From: James R Winter ( winter_writes@earthlink.net)
Date: 29 Jan 2005

I keep wondering if Marcia Muller likes researching her novels more than writing them. EDWIN OF THE IRON SHOES was clearly written by a woman who has to be dragged kicking and screaming out of curio shops, antique dealers, and junk shops. It didn't show up so much in ASK THE CARDS A QUESTION, but Muller's passion for antiques and kitcsh comes back in full force in THE CHESHIRE CAT'S EYE, along with another passion, restoration of Victorian homes.

Not that I'm complaining. The early McCones are quite good, and I picked up on the series despite LISTEN TO THE SILENCE being my first book by Muller.

In this one, McCone goes to a Victorian home under restoration to meet an interior designer friend. Only he's dead when she gets there. That puts her at odds with casual boyfriend and homicide cop Greg Marcus. (And while the lover-rival dynamic is a bit treadworn, I like Marcus much better than McCone's current squeeze, Hy Rypinsky.)

McCone has a list of suspects, none of whom she likes for it. The police are working a burglary angle, which Marcus doesn't like either, a lot less than McCone working the case. The house belongs to David Wittringham, a real estate developer and a gay man. Wittriingham's father was killed in the same house only three years earlier (still an open case, another thing that bugs Marcus). Wittringham lives with a neurotic man from Dayton, Ohio, named Paul, who probably buys his Valium at CostCo by the crate. Wittringham's restoration efforts are stalled by Eleanor van Dyne, a wealthy socialite who's also a restoration purist. She doesn't cotton to David's "modern" remodeling of San Francisco's old Victorian homes. David's partner is an obnoxious, rather crude former rock promoter named Larry French. French acts the part of a rock star, arrogant, flashy, and used to getting his way. We never really learn if he is a sexist pig or if it's an act, but his temper makes him a !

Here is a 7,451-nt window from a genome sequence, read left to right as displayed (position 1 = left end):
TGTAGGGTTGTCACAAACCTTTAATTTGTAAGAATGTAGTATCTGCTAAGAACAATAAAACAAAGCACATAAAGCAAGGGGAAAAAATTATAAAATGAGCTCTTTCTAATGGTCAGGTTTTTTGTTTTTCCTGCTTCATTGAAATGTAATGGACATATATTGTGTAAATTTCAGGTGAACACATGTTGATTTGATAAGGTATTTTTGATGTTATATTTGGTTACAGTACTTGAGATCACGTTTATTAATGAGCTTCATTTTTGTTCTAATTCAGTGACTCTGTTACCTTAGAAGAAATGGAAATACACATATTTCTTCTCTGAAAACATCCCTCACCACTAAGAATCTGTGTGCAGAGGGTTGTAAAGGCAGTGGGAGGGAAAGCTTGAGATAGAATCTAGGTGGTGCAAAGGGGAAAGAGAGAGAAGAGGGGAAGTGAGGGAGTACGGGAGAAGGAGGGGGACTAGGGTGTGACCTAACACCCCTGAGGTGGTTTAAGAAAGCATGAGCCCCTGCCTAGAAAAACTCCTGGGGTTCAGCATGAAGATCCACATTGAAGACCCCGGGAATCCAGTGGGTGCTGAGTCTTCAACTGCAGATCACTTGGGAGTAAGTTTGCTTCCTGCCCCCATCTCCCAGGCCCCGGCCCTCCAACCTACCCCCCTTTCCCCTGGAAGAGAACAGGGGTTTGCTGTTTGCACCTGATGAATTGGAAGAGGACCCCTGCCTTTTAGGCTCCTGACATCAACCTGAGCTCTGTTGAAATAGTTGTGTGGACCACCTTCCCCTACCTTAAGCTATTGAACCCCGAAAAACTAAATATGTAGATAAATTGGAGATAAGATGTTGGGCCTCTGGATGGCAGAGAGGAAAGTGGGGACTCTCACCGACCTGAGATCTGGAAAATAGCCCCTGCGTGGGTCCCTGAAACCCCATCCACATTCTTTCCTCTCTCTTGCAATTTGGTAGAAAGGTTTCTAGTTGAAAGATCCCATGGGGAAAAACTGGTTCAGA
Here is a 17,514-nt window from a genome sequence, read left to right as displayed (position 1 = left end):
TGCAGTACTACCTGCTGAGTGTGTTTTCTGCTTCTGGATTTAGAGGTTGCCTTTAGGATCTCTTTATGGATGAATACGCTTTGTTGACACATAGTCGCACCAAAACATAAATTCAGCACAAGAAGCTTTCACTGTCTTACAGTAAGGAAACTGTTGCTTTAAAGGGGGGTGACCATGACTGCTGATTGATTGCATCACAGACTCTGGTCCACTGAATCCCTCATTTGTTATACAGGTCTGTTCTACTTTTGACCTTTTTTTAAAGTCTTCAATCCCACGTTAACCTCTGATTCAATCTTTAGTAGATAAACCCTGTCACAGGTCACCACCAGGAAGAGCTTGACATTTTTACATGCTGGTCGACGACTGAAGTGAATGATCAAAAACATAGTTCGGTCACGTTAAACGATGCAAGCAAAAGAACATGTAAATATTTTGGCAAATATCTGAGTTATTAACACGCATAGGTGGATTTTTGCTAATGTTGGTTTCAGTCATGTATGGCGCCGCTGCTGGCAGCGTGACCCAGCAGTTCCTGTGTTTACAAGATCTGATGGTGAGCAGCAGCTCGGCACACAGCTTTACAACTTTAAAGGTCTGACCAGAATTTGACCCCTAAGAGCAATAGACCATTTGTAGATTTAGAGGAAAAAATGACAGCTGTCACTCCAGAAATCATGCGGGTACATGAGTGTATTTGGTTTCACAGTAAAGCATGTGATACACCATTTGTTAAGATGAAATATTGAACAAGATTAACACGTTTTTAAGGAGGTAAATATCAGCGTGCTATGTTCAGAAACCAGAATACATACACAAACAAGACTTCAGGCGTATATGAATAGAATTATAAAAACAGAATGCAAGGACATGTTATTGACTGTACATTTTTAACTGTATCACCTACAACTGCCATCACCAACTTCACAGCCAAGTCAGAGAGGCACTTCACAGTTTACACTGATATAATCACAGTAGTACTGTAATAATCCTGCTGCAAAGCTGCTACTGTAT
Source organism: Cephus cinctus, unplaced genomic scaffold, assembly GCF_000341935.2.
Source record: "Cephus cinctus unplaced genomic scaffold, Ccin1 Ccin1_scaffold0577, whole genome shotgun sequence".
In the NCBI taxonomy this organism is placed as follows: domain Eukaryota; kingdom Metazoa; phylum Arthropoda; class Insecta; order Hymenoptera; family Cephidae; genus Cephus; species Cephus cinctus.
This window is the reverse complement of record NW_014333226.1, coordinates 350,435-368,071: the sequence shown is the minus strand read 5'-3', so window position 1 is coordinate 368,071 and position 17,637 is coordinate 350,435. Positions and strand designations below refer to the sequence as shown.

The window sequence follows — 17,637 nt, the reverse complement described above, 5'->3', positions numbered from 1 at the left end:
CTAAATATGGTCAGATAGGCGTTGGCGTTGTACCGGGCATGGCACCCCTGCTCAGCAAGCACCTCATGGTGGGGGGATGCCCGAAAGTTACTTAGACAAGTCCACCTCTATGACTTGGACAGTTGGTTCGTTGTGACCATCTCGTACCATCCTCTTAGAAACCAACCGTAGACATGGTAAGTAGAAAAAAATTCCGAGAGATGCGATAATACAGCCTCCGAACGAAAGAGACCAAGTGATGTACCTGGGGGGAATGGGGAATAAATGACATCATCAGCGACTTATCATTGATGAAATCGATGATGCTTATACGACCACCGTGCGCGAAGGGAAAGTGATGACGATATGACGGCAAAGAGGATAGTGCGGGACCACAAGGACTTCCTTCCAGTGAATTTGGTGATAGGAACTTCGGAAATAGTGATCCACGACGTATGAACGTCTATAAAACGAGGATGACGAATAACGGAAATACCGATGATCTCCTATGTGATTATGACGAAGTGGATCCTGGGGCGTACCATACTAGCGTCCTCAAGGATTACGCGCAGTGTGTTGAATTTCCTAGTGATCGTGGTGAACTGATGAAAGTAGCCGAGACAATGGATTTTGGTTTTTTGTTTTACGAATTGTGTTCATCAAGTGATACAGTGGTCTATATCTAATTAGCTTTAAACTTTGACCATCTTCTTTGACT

While the story flowed much better than the first two McCones, I have to say the identity of the killer disappointed me. Just by actions and dialogue alone, I had the person pegged in the first third of the book. Still, it's a fast read, and McCone is less bogged down as an employee of All Souls. I miss these early McCones. I don't object to the domestic angle of the newer ones, but LISTEN was too weighty for my liking. CHESHIRE jumped right into the story and ran to the end.

So, anyone know if I can get a Tiffany kerosene lamp on eBay cheap?

Jim Winter

http://www.jamesrwinter.com http://jamesrwinter.blogspot.com winter-newsletter-subscribe@yahoogroups.com

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This archive was generated by hypermail 2b29 : 29 Jan 2005 EST